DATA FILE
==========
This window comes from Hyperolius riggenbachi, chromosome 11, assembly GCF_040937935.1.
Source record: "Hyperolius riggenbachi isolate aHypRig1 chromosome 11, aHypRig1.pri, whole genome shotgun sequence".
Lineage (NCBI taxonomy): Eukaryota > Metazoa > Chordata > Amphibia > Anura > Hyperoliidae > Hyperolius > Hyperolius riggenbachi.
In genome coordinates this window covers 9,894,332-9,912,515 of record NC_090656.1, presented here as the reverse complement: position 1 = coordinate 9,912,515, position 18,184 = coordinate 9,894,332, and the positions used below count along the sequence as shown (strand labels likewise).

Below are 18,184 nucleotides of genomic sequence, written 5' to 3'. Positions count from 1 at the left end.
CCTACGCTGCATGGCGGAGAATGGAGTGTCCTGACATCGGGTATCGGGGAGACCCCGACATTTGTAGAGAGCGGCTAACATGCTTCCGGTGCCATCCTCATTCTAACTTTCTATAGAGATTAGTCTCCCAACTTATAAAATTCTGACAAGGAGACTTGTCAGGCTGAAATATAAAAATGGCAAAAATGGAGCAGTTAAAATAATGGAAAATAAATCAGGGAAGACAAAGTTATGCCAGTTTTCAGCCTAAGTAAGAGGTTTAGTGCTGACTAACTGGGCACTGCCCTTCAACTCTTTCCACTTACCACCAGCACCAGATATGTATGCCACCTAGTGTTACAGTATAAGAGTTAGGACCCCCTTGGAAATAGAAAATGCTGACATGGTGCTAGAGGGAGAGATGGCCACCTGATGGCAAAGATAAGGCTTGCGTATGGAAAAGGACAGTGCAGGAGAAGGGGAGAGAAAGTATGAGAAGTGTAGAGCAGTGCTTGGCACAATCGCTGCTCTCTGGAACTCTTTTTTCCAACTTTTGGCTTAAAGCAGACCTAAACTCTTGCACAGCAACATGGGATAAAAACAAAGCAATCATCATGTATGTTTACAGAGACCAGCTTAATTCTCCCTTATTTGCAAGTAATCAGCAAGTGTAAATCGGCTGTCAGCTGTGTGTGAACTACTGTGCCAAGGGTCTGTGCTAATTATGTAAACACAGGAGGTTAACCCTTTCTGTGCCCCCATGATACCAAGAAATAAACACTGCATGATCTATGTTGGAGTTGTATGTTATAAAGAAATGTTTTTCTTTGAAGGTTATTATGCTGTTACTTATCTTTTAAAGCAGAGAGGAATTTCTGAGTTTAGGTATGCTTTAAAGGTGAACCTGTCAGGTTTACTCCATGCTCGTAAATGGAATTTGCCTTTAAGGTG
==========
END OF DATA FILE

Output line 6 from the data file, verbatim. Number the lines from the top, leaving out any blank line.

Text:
CCTACGCTGCATGGCGGAGAATGGAGTGTCCTGACATCGGGTATCGGGGAGACCCCGACATTTGTAGAGAGCGGCTAACATGCTTCCGGTGCCATCCTCATTCTAACTTTCTATAGAGATTAGTCTCCCAACTTATAAAATTCTGACAAGGAGACTTGTCAGGCTGAAATATAAAAATGGCAAAAATGGAGCAGTTAAAATAATGGAAAATAAATCAGGGAAGACAAAGTTATGCCAGTTTTCAGCCTAAGTAAGAGGTTTAGTGCTGACTAACTGGGCACTGCCCTTCAACTCTTTCCACTTACCACCAGCACCAGATATGTATGCCACCTAGTGTTACAGTATAAGAGTTAGGACCCCCTTGGAAATAGAAAATGCTGACATGGTGCTAGAGGGAGAGATGGCCACCTGATGGCAAAGATAAGGCTTGCGTATGGAAAAGGACAGTGCAGGAGAAGGGGAGAGAAAGTATGAGAAGTGTAGAGCAGTGCTTGGCACAATCGCTGCTCTCTGGAACTCTTTTTTCCAACTTTTGGCTTAAAGCAGACCTAAACTCTTGCACAGCAACATGGGATAAAAACAAAGCAATCATCATGTATGTTTACAGAGACCAGCTTAATTCTCCCTTATTTGCAAGTAATCAGCAAGTGTAAATCGGCTGTCAGCTGTGTGTGAACTACTGTGCCAAGGGTCTGTGCTAATTATGTAAACACAGGAGGTTAACCCTTTCTGTGCCCCCATGATACCAAGAAATAAACACTGCATGATCTATGTTGGAGTTGTATGTTATAAAGAAATGTTTTTCTTTGAAGGTTATTATGCTGTTACTTATCTTTTAAAGCAGAGAGGAATTTCTGAGTTTAGGTATGCTTTAAAGGTGAACCTGTCAGGTTTACTCCATGCTCGTAAATGGAATTTGCCTTTAAGGTG